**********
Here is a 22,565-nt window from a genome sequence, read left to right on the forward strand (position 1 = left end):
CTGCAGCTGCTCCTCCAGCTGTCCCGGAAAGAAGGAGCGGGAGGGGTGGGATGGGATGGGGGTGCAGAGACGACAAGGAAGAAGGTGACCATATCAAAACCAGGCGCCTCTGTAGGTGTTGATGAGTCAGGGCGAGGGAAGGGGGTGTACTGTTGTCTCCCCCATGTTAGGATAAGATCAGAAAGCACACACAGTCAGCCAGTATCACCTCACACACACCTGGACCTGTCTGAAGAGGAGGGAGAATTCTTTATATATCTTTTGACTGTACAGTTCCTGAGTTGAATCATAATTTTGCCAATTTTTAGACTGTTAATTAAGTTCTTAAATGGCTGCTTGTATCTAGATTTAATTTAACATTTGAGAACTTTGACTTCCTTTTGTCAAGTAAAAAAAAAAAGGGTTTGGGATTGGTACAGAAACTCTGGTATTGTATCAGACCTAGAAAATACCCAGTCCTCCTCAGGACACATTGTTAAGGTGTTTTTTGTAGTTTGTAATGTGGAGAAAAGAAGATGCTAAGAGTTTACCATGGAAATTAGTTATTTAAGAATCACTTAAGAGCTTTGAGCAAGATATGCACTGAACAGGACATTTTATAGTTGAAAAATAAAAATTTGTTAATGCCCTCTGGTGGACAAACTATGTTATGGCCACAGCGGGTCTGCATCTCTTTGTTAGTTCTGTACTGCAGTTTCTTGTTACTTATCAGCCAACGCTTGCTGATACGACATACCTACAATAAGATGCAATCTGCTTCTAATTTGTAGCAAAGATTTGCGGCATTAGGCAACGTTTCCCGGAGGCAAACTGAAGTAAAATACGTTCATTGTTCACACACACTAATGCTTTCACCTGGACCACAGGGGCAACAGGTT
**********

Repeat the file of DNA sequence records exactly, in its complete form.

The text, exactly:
Here is a 22,565-nt window from a genome sequence, read left to right on the forward strand (position 1 = left end):
CTGCAGCTGCTCCTCCAGCTGTCCCGGAAAGAAGGAGCGGGAGGGGTGGGATGGGATGGGGGTGCAGAGACGACAAGGAAGAAGGTGACCATATCAAAACCAGGCGCCTCTGTAGGTGTTGATGAGTCAGGGCGAGGGAAGGGGGTGTACTGTTGTCTCCCCCATGTTAGGATAAGATCAGAAAGCACACACAGTCAGCCAGTATCACCTCACACACACCTGGACCTGTCTGAAGAGGAGGGAGAATTCTTTATATATCTTTTGACTGTACAGTTCCTGAGTTGAATCATAATTTTGCCAATTTTTAGACTGTTAATTAAGTTCTTAAATGGCTGCTTGTATCTAGATTTAATTTAACATTTGAGAACTTTGACTTCCTTTTGTCAAGTAAAAAAAAAAAGGGTTTGGGATTGGTACAGAAACTCTGGTATTGTATCAGACCTAGAAAATACCCAGTCCTCCTCAGGACACATTGTTAAGGTGTTTTTTGTAGTTTGTAATGTGGAGAAAAGAAGATGCTAAGAGTTTACCATGGAAATTAGTTATTTAAGAATCACTTAAGAGCTTTGAGCAAGATATGCACTGAACAGGACATTTTATAGTTGAAAAATAAAAATTTGTTAATGCCCTCTGGTGGACAAACTATGTTATGGCCACAGCGGGTCTGCATCTCTTTGTTAGTTCTGTACTGCAGTTTCTTGTTACTTATCAGCCAACGCTTGCTGATACGACATACCTACAATAAGATGCAATCTGCTTCTAATTTGTAGCAAAGATTTGCGGCATTAGGCAACGTTTCCCGGAGGCAAACTGAAGTAAAATACGTTCATTGTTCACACACACTAATGCTTTCACCTGGACCACAGGGGCAACAGGTT